• CNF-SAT solvable in O((2-δ)^n) time, refuting the strong exponential time hypothesis.
  • Max-4-Clique solvable in O(n^{4-δ}) time for some δ, resolving a long-standing opening problem of improving the best-known algorithm for Max-4-Clique.
They also prove similar results for other problems, including edit distance with gap penalties, and longest commen subsequence with wildcards (input strings are allowed to have wildcard characters that match any character). The proofs follow the usual approach of using a O(n^{2-ε})-time local alignment algorithm to produce faster algorithms for the other problems and those that Amir showed were very clean.

Amihood Amir, Timothy M. Chan, Moshe Lewenstein and Noa Lewenstein. On Hardness of Jumbled Indexing.

This work has a similar flavor to the Abboud, Williams, Weimann paper, using the 3SUM conjecture to develop lower bounds for string problems. Unlike that paper, this work gives lower bounds for data structures answering queries. The main problem considered is of jumbled, a.k.a. histogram indexing: given a string T with alphabet of size k, preprocess T to answer queries of the form "what substrings of T have character occurrence counts ", i.e. what substrings have the given histogram. For many pattern matching problems on strings, suffix trees/arrays are used to achieve linear-time queries.
For histogram indexing, naive approaches yield either O(1) preprocessing and O(n) query time (scanning the string using a window whose size is the sum of the entries in the histogram) or O(kn^2) preprocessing time and O(1) query time (precompute the histograms of all substrings and look up the answer). The contribution of Amir, Chan, Lewenstein, and Lewenstein is to prove that, assuming the 3SUM conjecture, these results are the best possible.
For a fixed alphabet of size k at least 3, they prove that achieving O(n^{2-2/k}) preprocessing and O(n^{1-1/k}) query time simultaneously is 3SUM-hard. For alphabets of non-constant size, they prove that achieving O(n^{2-ε}) preprocessing and O(n^{1-δ}) query time is 3SUM-hard. He also mentioned that unpublished work with Timothy Chan achieves a positive result in the form of a data structure that achieves O(n^{2 - 2/k + O(1)}) preprocessing and O(n^{1 - 1/k + O(1)}) query time simultaneously for fixed alphabets.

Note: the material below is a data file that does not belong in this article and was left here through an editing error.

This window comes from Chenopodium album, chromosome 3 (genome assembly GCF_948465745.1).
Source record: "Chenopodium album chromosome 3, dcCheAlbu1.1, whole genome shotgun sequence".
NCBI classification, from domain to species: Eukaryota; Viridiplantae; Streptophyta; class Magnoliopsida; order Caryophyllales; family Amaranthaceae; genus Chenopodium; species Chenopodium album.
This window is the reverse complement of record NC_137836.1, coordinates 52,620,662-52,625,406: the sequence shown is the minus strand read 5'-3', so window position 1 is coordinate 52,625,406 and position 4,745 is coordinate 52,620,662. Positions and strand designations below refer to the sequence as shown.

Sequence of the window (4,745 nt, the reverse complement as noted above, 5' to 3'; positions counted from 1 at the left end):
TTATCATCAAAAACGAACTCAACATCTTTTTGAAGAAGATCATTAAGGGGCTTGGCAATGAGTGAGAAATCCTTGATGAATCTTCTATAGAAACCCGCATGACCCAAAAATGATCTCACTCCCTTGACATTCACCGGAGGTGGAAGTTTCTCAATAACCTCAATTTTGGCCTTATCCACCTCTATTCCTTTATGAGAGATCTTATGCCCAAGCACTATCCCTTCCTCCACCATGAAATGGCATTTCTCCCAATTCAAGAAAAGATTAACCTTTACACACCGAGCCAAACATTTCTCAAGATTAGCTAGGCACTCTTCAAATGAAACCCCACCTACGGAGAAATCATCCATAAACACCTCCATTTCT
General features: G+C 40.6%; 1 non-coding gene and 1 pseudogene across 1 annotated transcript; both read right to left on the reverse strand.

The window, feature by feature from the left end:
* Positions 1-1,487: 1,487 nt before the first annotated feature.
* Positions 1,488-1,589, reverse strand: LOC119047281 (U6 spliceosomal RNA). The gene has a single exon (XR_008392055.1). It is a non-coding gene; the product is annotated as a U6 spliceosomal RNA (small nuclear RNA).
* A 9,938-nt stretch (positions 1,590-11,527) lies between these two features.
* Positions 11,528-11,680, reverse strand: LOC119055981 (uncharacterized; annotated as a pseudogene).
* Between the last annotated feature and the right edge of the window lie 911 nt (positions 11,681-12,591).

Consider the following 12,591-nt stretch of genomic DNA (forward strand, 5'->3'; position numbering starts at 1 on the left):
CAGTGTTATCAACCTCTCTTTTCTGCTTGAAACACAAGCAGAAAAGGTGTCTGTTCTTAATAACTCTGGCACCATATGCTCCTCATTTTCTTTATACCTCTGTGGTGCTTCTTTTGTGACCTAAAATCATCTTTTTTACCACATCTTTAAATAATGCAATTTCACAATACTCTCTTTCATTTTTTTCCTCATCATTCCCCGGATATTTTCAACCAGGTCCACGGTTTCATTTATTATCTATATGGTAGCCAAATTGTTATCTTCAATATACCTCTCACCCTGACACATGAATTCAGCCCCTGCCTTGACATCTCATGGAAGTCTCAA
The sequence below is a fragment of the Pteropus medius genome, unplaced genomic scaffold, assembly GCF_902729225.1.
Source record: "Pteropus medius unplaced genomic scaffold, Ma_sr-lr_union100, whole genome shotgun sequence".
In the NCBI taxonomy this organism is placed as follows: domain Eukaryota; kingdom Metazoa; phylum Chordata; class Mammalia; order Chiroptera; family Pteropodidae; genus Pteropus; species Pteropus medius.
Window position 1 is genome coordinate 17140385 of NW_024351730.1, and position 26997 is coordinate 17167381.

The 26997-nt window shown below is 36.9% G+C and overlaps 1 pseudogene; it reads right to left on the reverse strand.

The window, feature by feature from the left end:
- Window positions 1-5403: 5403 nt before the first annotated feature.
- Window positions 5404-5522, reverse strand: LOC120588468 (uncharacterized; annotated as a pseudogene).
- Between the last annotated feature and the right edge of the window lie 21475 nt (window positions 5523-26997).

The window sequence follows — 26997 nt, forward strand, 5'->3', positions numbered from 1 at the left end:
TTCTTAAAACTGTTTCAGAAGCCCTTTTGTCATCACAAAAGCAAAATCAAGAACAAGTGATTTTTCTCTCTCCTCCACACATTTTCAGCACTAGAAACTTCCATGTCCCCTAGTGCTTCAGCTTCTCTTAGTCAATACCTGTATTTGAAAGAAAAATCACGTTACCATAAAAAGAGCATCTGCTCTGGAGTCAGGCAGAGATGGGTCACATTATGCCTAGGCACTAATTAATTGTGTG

Moshe did a good job of mixing the problems, motivation, and technical details in a way that kept the talk interesting. Related to the reductions in this work, which use a reduction from convolution 3SUM (testing whether there exist two indices i, j, of the input array such that A[i] + A[j] = A[i+j]), he also recommended that people read Patrascu's paper that proves this special form of 3SUM is 3SUM-hard.

John Iacono and Özgür Özkan. Why Some Heaps Support Constant-Amortized-Time Decrease-Key Operations, and Others Do Not

John's hand-drawn slides caught the attention of some people from the very beginning, and combined with his deadpan delivery and promise to "keep it light" left the audience quiet chuckling through the talk. The talk started with a chat about heaps. All good heaps have O(log(n))-time insert and extract-min operations. Decrease-key is also an operation of heaps; some heaps are better at it. There are three families of heaps with three different running times for decrease-key:
  • Fibonacci and "improvements" that achieve O(1) time.
  • Pairing heaps that achieve O(2^{2^{sqrt{loglog(n)}}}) time.
  • Elmasry/sort heaps that achieve O(loglog(n)) time.
All decrease-key operations of these trees pair small trees into bigger trees. What distingushes them is how they do this:
  • Pairing heaps: repeatedly pair trees recursively. Repeat until one tree remains.
  • Elmasry/sort heaps: break roots into blocks of size log(n), chain all roots of a block together.
  • For Fibonacci heaps: pair heaps whose roots have the same number of children.